by The Chocolate Dictionary
To godivarise is to create or uncover links between chocolate and the Lady Godiva myth. The word dates back to 1926, when Godiva chocolatier was founded so that the legacy of this eleventh-century English noblewoman, famous for riding naked through the streets of Coventry, “might long be continued”. Since then, Godiva have so thoroughly colonised the meaning with their pralines, that whenever we see an image of Lady Godiva it is hard not to think of smooth, shiny, softly contoured pralines as well.
The bronze statue of Lady Godiva standing in Coventry’s city centre is an elegant but striking image of the city’s regeneration following the destruction of World War Two. But, by not being made of smooth milk chocolate filled with hazelnut cream, many believe the statue is not symbolic enough. Perhaps all statues of Lady Godiva should be made of chocolate? Some look as if they already are. The sculpture in the Maidstone Museum certainly does; as does the one in Coventry’s medieval Guildhall; and so does the little Belgian statuette sold at Christie’s in 2011.
And isn’t it particularly appropriate that the cocoa tree’s Latin name, Theobroma cacao, should mean “food of the gods”, for Godiva is a Latinised version of the Old English Godgifu, meaning “gift of God”. Pralines with divine connections?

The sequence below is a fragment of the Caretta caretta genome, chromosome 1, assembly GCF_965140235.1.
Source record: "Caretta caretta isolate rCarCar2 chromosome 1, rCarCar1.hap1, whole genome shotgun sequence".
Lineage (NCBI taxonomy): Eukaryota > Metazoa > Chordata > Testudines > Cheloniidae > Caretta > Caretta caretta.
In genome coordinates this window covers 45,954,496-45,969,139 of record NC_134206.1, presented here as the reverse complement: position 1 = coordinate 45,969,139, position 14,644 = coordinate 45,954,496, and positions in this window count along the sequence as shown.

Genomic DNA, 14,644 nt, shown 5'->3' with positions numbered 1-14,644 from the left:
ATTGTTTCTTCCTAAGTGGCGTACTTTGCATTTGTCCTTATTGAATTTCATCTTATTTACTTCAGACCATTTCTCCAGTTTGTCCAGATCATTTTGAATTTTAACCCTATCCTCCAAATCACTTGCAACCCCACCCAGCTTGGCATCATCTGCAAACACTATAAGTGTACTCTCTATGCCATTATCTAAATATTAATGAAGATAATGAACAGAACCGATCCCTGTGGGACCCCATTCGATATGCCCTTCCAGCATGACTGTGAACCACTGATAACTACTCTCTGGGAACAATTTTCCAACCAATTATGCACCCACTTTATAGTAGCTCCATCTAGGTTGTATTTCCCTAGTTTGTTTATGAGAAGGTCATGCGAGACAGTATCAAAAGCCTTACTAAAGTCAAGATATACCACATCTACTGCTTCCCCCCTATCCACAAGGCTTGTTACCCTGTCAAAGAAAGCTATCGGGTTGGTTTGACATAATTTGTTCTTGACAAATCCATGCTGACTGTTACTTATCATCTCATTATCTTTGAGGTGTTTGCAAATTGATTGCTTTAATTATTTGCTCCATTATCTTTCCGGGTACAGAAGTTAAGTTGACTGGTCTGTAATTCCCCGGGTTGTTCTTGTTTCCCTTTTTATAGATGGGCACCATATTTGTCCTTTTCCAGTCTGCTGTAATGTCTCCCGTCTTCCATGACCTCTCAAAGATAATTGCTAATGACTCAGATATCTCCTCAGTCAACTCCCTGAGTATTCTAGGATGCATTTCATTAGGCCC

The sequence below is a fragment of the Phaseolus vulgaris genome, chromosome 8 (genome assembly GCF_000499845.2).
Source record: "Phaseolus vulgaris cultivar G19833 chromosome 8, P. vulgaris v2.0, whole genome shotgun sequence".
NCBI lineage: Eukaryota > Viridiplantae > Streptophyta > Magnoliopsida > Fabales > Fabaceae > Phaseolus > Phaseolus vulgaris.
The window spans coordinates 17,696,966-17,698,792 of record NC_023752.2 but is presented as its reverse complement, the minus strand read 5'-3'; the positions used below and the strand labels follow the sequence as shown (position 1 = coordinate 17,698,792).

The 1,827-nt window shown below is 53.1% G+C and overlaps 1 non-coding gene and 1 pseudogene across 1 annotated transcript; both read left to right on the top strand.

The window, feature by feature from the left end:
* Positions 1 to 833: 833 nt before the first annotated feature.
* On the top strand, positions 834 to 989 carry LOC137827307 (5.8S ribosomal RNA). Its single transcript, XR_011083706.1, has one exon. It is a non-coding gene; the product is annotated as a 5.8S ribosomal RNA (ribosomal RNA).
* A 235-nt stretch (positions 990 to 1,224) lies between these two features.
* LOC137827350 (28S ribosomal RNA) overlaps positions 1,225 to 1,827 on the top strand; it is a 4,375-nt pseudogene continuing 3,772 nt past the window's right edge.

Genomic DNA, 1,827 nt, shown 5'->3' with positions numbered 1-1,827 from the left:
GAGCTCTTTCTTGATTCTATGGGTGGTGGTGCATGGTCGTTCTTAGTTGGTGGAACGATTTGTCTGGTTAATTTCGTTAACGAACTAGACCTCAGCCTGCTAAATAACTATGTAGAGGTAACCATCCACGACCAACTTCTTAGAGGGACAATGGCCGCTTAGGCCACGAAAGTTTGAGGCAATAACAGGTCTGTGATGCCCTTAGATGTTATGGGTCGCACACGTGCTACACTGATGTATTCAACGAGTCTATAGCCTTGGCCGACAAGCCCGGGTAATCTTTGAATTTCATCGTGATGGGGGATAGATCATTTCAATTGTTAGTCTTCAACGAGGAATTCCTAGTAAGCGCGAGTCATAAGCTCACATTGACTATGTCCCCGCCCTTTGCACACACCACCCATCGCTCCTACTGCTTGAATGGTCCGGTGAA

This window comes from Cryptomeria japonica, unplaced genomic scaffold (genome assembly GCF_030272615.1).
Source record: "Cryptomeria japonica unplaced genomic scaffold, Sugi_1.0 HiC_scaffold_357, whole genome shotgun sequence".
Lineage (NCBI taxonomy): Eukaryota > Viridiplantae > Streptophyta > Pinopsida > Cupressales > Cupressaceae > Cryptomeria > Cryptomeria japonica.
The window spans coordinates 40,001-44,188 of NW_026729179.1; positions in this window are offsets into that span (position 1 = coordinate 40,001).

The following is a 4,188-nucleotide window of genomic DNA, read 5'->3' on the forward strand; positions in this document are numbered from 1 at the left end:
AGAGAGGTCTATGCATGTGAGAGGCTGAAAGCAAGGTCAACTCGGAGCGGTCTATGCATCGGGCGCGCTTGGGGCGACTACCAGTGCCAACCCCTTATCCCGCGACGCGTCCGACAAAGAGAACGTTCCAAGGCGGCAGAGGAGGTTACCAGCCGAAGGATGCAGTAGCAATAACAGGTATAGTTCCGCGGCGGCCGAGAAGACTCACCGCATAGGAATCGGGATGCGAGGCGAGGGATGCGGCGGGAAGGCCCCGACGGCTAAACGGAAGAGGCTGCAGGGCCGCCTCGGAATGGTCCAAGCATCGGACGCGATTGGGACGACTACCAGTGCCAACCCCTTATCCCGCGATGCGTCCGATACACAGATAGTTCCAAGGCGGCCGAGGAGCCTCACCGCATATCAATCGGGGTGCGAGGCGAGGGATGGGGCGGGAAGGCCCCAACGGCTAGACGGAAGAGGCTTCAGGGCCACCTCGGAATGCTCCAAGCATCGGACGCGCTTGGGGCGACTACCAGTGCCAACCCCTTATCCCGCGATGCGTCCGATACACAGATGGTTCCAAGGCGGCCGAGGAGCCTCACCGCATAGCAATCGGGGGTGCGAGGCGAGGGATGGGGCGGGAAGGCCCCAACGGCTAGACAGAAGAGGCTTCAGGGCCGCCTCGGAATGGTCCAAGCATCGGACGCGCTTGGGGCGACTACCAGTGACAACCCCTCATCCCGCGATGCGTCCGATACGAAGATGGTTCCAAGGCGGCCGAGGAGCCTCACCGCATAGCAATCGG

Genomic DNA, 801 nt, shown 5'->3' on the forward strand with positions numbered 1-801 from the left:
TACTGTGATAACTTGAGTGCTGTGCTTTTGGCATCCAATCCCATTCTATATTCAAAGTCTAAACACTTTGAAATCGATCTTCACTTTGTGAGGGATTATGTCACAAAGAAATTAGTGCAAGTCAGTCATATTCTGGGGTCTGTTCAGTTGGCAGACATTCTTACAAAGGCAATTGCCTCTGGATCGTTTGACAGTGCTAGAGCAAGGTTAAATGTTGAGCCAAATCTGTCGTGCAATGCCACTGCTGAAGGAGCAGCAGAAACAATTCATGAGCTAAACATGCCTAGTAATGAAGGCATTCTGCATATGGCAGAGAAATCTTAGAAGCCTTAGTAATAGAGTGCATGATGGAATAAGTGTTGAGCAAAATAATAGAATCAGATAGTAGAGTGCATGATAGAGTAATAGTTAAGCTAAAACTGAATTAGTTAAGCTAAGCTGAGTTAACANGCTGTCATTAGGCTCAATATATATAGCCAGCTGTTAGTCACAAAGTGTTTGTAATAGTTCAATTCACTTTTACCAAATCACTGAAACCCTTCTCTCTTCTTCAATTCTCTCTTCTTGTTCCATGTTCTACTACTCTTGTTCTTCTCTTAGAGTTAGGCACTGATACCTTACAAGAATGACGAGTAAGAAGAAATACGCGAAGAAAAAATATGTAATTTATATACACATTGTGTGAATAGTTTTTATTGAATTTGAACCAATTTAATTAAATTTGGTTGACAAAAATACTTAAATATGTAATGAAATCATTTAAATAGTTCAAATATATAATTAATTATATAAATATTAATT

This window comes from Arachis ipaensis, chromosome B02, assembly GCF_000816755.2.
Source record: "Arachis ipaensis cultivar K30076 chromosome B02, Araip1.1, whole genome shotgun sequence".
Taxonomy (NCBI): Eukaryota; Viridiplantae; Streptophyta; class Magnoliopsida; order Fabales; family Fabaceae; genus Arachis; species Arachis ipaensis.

Godiverisers have often speculated on whether, if she were alive today, Lady Godiva would apply her penchant for exhibitionism to the promotion of expensive pralines. Or would she, like nineteen-year-old Coventry model Nicola Wright, submit to being covered in chocolate as part of a body butter promotion?
So when American lingerie company Eberjey proclaims on its website that everything a woman wears should exude an aura of love and joy, does this mean that women should wear intimates from Eberjey’s own Lady Godiva collection – cami tops, pj’s, and robes etc. – when picking their way through a ballotin of Belgium’s best?